In this section, the proposed MC-UPQC and its control schemes have been tested through extensive case study simulations using PSCAD/EMTDC. The obtained simulation results are presented, and the performance of the proposed MC-UPQC system is shown.

Fig.7. BUS1 voltage, series compensating voltage, and load voltage in Feeder1

  1. Voltage Distortion and Sag/Swell on the Bus Voltage

    Let us consider that the power system in Fig.2 consists of two three-phase three-wire 380(v)(rms, L-L), 50Hz utilities. The BUS1 voltage (Ut1) contains the seventh-order harmonic with a value of 22%, and the BUS2 voltage(Ut2) contains the fifth order harmonic with a value of 35%. The BUS1 voltage contains 25% sag between 0.1s

    < t < 0.2s and 20% swell between 0.2s < t < 0.3s. The BUS2 voltage contains 35% sag between 0.15s < t < 0.25s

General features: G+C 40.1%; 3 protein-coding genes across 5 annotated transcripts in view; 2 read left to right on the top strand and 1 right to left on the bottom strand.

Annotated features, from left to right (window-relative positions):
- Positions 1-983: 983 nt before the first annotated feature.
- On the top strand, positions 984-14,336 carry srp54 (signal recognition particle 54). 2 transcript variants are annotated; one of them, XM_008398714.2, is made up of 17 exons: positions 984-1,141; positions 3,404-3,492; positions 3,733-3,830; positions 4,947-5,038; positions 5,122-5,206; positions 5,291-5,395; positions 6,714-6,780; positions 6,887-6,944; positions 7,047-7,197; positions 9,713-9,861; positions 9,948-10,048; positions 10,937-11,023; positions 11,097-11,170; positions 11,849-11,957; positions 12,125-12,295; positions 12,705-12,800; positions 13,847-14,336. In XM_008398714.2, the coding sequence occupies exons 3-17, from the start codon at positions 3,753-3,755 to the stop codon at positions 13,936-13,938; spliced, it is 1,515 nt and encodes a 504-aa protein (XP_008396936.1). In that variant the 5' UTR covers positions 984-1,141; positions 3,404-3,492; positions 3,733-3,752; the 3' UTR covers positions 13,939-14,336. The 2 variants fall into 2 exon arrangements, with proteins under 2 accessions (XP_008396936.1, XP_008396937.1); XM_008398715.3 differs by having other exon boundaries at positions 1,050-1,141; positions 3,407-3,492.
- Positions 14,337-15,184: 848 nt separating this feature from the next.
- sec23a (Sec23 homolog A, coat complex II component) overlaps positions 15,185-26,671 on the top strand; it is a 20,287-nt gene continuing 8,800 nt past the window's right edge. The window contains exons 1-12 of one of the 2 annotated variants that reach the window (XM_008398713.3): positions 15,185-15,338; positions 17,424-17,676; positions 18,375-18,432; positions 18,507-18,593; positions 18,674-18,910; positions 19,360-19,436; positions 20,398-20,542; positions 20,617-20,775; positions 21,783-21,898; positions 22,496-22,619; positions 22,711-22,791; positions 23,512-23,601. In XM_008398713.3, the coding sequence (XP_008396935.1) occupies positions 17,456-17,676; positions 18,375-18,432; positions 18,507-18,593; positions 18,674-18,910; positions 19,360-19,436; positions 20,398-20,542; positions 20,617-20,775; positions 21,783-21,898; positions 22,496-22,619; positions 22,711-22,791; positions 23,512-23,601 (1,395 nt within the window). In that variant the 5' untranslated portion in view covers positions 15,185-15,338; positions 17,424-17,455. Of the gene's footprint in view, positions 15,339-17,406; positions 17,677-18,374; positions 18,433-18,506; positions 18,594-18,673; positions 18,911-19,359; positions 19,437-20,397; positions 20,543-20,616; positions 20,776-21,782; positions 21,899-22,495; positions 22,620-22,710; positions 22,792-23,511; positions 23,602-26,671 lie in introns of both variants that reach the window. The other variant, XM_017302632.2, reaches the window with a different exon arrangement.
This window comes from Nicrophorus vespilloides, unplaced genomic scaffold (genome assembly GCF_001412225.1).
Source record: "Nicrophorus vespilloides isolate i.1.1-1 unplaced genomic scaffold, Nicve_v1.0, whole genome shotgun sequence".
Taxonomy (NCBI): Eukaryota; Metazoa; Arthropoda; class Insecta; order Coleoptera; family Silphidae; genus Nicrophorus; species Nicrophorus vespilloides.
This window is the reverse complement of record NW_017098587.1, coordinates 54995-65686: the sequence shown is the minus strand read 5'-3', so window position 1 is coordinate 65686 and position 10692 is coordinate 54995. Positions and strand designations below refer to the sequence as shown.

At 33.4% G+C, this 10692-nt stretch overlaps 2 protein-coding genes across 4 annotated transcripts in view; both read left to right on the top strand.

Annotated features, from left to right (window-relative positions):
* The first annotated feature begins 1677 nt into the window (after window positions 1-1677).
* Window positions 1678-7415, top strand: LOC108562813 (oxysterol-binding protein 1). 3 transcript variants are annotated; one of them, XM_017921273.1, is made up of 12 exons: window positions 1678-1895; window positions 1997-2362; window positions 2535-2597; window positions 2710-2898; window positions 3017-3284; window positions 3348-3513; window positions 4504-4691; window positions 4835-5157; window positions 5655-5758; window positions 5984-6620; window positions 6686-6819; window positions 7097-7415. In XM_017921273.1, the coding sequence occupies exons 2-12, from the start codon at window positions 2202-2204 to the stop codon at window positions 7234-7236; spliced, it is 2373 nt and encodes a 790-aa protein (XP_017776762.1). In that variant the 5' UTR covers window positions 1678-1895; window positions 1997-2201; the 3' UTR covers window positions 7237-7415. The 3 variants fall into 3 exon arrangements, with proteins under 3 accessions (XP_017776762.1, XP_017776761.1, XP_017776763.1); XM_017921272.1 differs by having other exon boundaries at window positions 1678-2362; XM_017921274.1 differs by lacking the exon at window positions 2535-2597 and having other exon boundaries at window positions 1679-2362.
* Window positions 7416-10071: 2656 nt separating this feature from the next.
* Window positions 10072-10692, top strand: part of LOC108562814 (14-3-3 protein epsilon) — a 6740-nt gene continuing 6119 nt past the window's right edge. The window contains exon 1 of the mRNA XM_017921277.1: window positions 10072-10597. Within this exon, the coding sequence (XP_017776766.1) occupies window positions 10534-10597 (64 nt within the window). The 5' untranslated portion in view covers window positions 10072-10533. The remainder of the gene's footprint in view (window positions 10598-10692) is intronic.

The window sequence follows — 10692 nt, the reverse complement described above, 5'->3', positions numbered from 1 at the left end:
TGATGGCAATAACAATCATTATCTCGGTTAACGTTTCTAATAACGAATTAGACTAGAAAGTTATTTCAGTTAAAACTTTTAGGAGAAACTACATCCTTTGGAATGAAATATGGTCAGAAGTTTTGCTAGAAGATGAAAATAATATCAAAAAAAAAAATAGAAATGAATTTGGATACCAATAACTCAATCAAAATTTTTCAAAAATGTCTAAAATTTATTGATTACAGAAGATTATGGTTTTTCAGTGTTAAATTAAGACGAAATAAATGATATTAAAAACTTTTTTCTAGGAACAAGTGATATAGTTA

and 30% swell between 0.25s < t < 0.35s. The nonlinear/sensitive load L1 is a three-phase rectifier load which supplies an RC load of 10 and 30 µF. Finally, the critical load L2 contains a balanced RL load of 10 and 100mH.

    The MCUPQC is switched on at 0.02 s. The BUS1 voltage, the corresponding compensation voltage injected by VSC1, and finally load L1 voltage are shown in Fig.7. In all figures, only the phase waveform is shown for simplicity. Similarly, the BUS2 voltage, the corresponding compensation voltage injected by VSC3, and finally, the load L2 voltage are shown in Fig. 8. As shown in these figures, distorted voltages of BUS1 and BUS2 are satisfactorily compensated for across the loads L1 and L2 with very good dynamic response.